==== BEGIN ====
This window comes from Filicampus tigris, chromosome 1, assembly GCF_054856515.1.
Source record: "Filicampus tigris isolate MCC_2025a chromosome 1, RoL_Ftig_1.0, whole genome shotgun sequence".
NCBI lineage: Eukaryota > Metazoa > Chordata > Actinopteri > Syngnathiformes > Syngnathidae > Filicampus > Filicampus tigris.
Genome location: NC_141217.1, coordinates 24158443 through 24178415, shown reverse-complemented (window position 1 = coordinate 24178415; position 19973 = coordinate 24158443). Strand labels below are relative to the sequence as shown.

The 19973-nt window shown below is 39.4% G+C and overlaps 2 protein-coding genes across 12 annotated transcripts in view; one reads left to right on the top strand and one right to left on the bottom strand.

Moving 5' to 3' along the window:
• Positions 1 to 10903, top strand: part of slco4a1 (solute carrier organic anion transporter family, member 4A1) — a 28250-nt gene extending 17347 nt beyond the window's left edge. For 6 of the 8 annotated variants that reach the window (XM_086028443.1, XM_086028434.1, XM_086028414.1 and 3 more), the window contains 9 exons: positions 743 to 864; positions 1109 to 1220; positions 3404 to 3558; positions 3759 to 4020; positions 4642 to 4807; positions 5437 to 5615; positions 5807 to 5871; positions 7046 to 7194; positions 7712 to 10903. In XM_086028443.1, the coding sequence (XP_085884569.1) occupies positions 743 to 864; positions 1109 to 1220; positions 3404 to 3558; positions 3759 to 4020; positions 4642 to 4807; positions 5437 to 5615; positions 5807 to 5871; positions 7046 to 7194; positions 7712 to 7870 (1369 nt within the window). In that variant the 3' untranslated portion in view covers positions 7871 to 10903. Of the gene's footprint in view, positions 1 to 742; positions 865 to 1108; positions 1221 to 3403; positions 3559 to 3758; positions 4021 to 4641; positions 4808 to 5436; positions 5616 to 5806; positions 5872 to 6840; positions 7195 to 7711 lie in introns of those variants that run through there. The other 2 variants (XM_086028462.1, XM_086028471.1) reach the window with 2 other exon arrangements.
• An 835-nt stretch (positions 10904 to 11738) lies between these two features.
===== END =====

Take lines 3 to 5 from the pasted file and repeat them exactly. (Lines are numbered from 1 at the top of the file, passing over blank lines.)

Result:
NCBI lineage: Eukaryota > Metazoa > Chordata > Actinopteri > Syngnathiformes > Syngnathidae > Filicampus > Filicampus tigris.
Genome location: NC_141217.1, coordinates 24158443 through 24178415, shown reverse-complemented (window position 1 = coordinate 24178415; position 19973 = coordinate 24158443). Strand labels below are relative to the sequence as shown.

The 19973-nt window shown below is 39.4% G+C and overlaps 2 protein-coding genes across 12 annotated transcripts in view; one reads left to right on the top strand and one right to left on the bottom strand.